Made it by myself, I guess not the best one.
It's an understatement because it will simply not work ;)
Oh, okay this I didn't know. So the point of the driver is ... not sure.. ?
Like I said, a led ALWAYS needs a current source. For small leds connected to a fixed voltage a resistor will do but it's a terrible current source for high power leds. Using a off the shelf switch mode led driver is
- easy to use
- energy efficient
- so no need for huge heat sinks
You could also make a linear current source with transistors which is a lot better then a resistor (who wants a 7W resistor) but that transistor will still produce A LOT of heat.
Good to know ! Thanks
Whaaaa, now I see my quote again I see a terrible typo! Edited the post and here it's correct again:
A 10mA led (with limiting resistor!) connected to a 10A supply will still just draw 10mA as long as the voltage is right.
Hmm, not sure what's switch mode led driver? Something that doesn't use resistors? I need to find out, haven't heard of that. Everything I've read about leds and changing their color includes 1 or more resistors :)
It's a little module. Some links:
PT4115, probably 600mA, not 100% sure, listing is a bit weird
Probably PT4115, 300mA
Which you need depends on the LED you have. These are just some example I found quickly so looking further may not hurt. I think all these three are based on the PT4115 chip which is a very popular chip. Although most modules don't break the pin out (aka, don't add a solder pad) the chip does support dimming via PWM. Just solder a wire directly to the chip and it's a very easy driver. Only downside, it switches the low side and measures the high side. Which means you can't control leds which have a common connection. (No common anode, no common cathode.) You need RGB leds which have 6 connections, an anode for each color and a cathode for each color. There are other chips/modules that don't need that but you'll have to look for them.
I also purchased this, not sure what it is but it has led in the name
The MAX7221 (or the more common MAX7219) is a cool chip to multiplex leds. Nice if you want to control a display. Not really for dimming.And it can only driver max 100mA @ max 5V.
Oh, you can limit it in other ways, I didn't know this. I thought you'd need an X ohm resistor and after that you can (ex. with potentiometer) change the strength.
Like I said, you need a current source. And a resistor form a very crude form of a current source. Perfectly fine for normal leds (if you have a stable voltage) but not the only option. And for a high power led a resistor (or I would even say any linear driver) is a pore choice.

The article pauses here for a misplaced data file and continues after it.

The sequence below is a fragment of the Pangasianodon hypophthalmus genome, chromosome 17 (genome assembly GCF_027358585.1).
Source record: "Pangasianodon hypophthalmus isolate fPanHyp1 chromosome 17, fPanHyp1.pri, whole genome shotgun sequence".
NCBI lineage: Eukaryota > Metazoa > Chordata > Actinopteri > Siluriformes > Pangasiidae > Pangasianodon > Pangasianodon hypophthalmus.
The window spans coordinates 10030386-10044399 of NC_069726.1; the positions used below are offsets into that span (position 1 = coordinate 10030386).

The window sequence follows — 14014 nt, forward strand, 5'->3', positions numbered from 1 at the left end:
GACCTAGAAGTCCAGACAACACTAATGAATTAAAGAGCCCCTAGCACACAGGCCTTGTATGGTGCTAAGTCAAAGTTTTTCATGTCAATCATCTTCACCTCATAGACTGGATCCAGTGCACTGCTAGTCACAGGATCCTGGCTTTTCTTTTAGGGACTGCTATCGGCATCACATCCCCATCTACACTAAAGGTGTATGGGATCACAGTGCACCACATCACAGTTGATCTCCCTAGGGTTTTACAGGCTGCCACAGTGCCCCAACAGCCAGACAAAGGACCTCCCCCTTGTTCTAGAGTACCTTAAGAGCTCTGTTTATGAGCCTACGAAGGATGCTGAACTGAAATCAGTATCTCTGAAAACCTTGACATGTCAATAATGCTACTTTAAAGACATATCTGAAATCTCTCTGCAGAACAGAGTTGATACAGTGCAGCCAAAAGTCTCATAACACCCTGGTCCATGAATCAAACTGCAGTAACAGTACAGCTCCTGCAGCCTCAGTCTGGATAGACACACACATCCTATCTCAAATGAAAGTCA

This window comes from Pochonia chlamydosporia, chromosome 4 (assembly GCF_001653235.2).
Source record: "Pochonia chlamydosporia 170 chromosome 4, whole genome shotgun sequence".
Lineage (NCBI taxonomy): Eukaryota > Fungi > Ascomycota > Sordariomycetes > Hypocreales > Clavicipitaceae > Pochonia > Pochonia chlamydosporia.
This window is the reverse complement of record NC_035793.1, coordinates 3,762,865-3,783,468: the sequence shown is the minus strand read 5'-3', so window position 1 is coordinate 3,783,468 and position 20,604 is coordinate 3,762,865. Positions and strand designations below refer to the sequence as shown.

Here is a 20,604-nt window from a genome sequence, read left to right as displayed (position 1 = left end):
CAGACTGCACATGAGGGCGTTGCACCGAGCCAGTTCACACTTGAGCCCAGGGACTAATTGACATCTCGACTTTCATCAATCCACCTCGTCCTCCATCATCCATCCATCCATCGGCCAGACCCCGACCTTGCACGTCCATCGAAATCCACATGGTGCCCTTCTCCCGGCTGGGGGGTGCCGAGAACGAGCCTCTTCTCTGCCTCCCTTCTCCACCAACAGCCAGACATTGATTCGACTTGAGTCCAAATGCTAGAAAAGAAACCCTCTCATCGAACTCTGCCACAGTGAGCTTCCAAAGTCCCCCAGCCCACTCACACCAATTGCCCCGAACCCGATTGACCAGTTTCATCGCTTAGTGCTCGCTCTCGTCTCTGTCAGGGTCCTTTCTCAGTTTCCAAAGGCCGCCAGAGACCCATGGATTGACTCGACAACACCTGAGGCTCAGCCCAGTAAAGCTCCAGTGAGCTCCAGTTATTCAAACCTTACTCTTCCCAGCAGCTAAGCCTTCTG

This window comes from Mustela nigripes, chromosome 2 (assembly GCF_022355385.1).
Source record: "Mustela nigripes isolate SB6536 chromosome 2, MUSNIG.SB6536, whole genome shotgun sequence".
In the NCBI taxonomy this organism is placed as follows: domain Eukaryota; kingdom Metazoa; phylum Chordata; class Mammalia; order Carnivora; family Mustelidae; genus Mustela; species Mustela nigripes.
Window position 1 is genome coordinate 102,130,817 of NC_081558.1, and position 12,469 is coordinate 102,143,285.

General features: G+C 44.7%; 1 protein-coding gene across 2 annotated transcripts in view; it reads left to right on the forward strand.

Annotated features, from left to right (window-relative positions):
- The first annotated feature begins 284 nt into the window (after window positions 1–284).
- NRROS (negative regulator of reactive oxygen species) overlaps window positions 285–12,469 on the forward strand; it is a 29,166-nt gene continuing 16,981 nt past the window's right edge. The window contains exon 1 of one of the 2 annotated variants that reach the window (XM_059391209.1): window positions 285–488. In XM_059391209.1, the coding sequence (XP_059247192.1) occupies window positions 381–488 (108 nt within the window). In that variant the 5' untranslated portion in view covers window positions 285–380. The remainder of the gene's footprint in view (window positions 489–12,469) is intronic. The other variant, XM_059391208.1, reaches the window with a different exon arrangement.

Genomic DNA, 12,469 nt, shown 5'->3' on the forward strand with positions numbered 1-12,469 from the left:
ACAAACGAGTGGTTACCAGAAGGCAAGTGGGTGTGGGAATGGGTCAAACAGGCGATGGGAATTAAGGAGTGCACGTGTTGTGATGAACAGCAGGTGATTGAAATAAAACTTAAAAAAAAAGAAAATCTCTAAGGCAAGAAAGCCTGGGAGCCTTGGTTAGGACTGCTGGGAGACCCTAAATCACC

12v --> potentiometer [or arduino] --> resistor --> led --> ground
and the resistor should be so, that the led gets it's required current, and after that you can dim with the potentiometer or other
A pot to directly control the brightness might work for a single small led but anything more will be to much for a normal pot. A pot has a power rating as well. And for standard pot's it's not much.
I'll add all the parts I think are needed for the project/s in the end of this post
Thanks but can you next time place them in url tags and give them a name? (like
[url=url-here.com]a name[/url]) That way I can see what you linked right away.
Pretty much everything else but C++ but I think I can get on it pretty quickly. And about memory usage, I have always been quite nifty and exact with what I use :) But lets see how everything turns out!
Nifty and exact is good. Because C/C++ is pretty precise (unlike PHP for example) and memory is "low". More then enough for most tasks though. Otherwise they won't have made it.
So I can't run my output of 555 to mosfet? Which would turn the mosfets gate (or something) on / off?
Yes you can, but with a simple astable 555 that will give you dimming, not fading.
I thought I could change the duty cycle of astable mode of 555 which would result in some kind of fade. Not sure how to make the change of the duty cycle though.
And that's where it gets complex is you want to do it with discrete components. 555 and a pot which you fade is easy. Making it fade on it's own, without the pot, that's the challenge. Not impossible, not super duper hard. But if you're thinking about using an Arduino anyway I would say this is the time to let the (super duper cool) 555 go.
First isn't available anymore :/
The mosfets are not logic level so limited switching capacity if you use them at logic levels (aka with an Arduino).
The high power led has 6 pins so you can use those modules I linked. 1 per color and you can link 2 or 3 leds in series. The listing shows max 700mA so a 600mA driver is the one you want :) (600mA is more common).
The led strip, it says 300led/5m which makes just 60led/m. You'll have to count to check. I never worked with 3528 RGB strips, the 5050 strips are way brighter, mix way better (because each led is RGB) and not that much more expensive. Uses a lot more current though! (1,2A per meter)